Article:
COMM 333-Organizational Communication

last updated 12/6/2010
Strategic Public (External) Communication


Types of External Communication


  1. Advertising (see persuasion notes)


  1. Organizational Image


    1. Identity – who are we?  “Verizon,” "Go Daddy"?  Current Microsoft ads
    2. Valence – positive public perceptions of …

                                                              i.      Performance – “Quality is Job One”

                                                            ii.      Operations – BP’s environmental and gulf coast ads

                                                          iii.      Public Service – “Miller bottles water for the flood victims”

    1. Investor Services - Keep the sotckholders and prospective stockholders feeling positive about the org.


  1. Shaping Opinion on Issues Relevant to the Organization
    1. Public Opinion – Issues Management  - "B.P. on the Oil Spill,"  "Intellectual property" as an ideograph
    2. Government Affairs – lobbying, campaign support


  1. Crisis Communication.

a.        “A crisis is any situation that threatens the integrity or reputation of your company, usually brought on by adverse or negative media attention. These situations can be any kind of legal dispute, theft, accident, fire, flood or manmade disaster that could be attributed to your company. It can also be a situation where in the eyes of the media or general public your company did not react to one of the above situations in the appropriate manner.”  Sandra K. Clawson Freeo   (from the first link above)


b.        Crisis Communication Strategies


                                                                i.      Identification (we share your concern) vs Scapegoating (We’re not  the cause of the crisis; they are.)

                                                               ii.      Framing – defining the issue in ways favorable to the organization or attempting to limit what may/will be considered as relevant  (e.g. pro-life vs pro-choice)

                                                              iii.      Institutionalism – We’re capable of dealing with this.  (U.S. Government after 9/11)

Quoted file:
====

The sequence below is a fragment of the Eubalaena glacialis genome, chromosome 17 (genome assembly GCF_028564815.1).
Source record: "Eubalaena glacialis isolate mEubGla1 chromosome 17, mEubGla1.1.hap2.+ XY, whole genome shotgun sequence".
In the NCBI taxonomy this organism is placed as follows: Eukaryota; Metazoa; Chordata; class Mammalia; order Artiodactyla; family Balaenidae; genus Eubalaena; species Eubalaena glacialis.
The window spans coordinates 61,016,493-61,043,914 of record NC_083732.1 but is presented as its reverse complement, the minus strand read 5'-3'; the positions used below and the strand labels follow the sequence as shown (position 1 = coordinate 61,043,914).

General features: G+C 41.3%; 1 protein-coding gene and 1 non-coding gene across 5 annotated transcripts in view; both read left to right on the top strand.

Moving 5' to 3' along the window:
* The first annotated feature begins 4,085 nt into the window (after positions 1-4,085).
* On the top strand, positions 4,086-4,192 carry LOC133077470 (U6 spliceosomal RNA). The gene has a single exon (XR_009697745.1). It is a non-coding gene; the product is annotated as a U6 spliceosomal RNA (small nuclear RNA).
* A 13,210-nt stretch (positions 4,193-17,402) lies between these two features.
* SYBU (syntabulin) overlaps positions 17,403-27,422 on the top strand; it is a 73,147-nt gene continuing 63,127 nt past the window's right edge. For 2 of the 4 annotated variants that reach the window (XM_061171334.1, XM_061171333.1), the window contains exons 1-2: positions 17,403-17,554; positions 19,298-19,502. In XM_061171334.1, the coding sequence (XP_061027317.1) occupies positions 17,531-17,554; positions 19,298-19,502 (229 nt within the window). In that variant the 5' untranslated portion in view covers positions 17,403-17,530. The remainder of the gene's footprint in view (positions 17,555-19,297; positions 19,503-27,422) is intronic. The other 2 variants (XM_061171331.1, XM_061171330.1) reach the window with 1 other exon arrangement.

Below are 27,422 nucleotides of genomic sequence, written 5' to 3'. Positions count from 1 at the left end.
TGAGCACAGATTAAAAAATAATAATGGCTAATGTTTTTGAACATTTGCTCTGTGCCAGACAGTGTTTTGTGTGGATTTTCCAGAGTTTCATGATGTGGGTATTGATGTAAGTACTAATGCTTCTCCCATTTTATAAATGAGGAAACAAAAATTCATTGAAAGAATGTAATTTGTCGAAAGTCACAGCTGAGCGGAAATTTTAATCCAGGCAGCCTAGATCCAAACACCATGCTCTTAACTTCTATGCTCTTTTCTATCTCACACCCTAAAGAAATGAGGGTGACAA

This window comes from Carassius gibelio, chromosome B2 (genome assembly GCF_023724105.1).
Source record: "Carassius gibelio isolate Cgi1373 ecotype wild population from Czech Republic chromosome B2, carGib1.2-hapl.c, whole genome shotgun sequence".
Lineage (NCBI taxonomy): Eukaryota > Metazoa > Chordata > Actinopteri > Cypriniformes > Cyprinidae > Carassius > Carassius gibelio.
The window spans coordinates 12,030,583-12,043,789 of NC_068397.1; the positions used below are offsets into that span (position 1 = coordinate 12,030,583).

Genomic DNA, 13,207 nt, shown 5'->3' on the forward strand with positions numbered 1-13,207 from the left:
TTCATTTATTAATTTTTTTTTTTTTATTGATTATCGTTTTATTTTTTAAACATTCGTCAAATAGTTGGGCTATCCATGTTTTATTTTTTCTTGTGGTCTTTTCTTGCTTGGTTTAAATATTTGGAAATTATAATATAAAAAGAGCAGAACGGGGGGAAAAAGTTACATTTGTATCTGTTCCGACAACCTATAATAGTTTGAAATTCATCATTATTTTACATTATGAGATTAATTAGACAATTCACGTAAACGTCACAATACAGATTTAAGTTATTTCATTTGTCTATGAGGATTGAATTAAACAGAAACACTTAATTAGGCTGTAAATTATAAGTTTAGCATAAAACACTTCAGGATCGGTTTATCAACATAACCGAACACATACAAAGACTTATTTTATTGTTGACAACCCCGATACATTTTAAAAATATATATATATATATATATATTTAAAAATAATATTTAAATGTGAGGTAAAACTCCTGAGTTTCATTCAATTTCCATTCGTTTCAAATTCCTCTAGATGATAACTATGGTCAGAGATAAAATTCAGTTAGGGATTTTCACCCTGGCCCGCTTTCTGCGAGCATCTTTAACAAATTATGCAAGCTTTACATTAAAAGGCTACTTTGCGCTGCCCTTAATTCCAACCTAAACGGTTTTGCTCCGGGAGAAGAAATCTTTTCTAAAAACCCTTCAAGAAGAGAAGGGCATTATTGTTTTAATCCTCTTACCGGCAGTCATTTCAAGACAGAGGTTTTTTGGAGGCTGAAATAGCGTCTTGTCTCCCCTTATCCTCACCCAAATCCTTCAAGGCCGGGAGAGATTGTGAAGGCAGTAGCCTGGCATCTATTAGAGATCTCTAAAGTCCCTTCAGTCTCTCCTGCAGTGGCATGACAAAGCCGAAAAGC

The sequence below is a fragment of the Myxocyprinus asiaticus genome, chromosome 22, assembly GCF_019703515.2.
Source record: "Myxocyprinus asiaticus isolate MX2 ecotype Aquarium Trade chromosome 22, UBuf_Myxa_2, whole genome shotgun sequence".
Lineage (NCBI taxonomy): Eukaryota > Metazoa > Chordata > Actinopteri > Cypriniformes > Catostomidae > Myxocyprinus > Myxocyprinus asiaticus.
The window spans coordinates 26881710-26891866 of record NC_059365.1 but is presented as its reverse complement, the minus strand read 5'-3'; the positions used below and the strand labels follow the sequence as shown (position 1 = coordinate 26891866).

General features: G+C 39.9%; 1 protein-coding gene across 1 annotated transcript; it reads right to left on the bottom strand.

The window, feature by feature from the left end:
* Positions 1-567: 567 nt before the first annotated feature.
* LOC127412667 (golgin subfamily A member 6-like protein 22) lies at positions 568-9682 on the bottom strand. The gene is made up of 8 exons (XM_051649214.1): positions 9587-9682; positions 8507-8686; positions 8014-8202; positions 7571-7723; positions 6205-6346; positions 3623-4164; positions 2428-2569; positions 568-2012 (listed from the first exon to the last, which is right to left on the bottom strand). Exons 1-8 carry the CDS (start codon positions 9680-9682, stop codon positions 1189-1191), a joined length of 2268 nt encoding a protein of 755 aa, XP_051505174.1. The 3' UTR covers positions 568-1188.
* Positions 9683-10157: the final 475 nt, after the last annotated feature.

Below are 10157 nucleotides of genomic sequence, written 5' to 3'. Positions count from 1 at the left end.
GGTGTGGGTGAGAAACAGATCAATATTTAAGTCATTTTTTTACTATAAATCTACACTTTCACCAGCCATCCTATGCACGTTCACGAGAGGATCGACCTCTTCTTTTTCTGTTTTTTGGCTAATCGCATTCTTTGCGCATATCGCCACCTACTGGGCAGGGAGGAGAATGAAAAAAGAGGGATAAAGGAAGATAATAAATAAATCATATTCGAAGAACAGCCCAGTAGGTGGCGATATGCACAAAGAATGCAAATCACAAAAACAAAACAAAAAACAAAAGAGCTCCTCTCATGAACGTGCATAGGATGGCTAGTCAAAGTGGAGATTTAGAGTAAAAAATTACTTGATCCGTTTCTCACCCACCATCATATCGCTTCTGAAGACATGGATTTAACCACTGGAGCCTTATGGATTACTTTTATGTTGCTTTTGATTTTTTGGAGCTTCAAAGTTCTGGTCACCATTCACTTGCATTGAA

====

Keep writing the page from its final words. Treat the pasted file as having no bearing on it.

c.        Principles

                                                                i.      Tell it all

                                                               ii.      Tell it fast

                                                              iii.      Tell the truth


Steps in Handling a Crisis


Excerpt below taken from Brian Delany. “When the Crisis Strikes,”  THE CORPORATE BOARD, the Journal of Corporate Governance, January/February 1991.  

·         Prepare -- Every company needs a prepared crisis communications program. As pointed out, companies often do more planning for the annual company picnic or a new product launch than they do for a serious event that could threaten their success or even their survival.

·         Communicate -- Few perceptual battles are lost by over-communicating. Chances are that the crisis will require your corporation to respond to publics or audiences whether you like it or not, and often the audiences are ones that you do not usually deal with. In most crises, these audiences may affect the outcome of the crisis and its aftermath far beyond their standing. Crises often require the opening of new channels of communication. It may mean a neighborhood meeting, a press conference with a community newspaper, or a political briefing. In addition, using existing allies as third parties to reinforce your communications can bolster your position and credibility. And, when communicating, never forget your employees. They are your first line of defense and should be your most ardent supporters. Finally, be brief. No one wants to hear anyone pontificate during a disaster. A good sound bite -- the line that television and headlines will pick up -- often consists of eight words or less.